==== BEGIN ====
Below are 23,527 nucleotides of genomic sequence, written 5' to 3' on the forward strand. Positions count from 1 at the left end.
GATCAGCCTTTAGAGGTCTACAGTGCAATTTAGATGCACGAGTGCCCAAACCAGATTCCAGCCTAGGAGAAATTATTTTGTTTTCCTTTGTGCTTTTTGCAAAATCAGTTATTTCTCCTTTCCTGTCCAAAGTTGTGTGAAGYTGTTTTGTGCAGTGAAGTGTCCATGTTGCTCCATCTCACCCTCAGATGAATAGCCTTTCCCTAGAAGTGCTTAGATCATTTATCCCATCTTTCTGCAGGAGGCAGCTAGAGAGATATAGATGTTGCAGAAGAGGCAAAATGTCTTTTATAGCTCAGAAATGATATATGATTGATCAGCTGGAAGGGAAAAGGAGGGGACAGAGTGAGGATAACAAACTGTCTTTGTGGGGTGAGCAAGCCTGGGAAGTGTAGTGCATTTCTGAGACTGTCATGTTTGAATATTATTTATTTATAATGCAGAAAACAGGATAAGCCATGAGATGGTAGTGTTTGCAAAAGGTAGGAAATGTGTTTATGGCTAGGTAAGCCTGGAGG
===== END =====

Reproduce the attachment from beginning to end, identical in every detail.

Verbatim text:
Below are 23,527 nucleotides of genomic sequence, written 5' to 3' on the forward strand. Positions count from 1 at the left end.
GATCAGCCTTTAGAGGTCTACAGTGCAATTTAGATGCACGAGTGCCCAAACCAGATTCCAGCCTAGGAGAAATTATTTTGTTTTCCTTTGTGCTTTTTGCAAAATCAGTTATTTCTCCTTTCCTGTCCAAAGTTGTGTGAAGYTGTTTTGTGCAGTGAAGTGTCCATGTTGCTCCATCTCACCCTCAGATGAATAGCCTTTCCCTAGAAGTGCTTAGATCATTTATCCCATCTTTCTGCAGGAGGCAGCTAGAGAGATATAGATGTTGCAGAAGAGGCAAAATGTCTTTTATAGCTCAGAAATGATATATGATTGATCAGCTGGAAGGGAAAAGGAGGGGACAGAGTGAGGATAACAAACTGTCTTTGTGGGGTGAGCAAGCCTGGGAAGTGTAGTGCATTTCTGAGACTGTCATGTTTGAATATTATTTATTTATAATGCAGAAAACAGGATAAGCCATGAGATGGTAGTGTTTGCAAAAGGTAGGAAATGTGTTTATGGCTAGGTAAGCCTGGAGG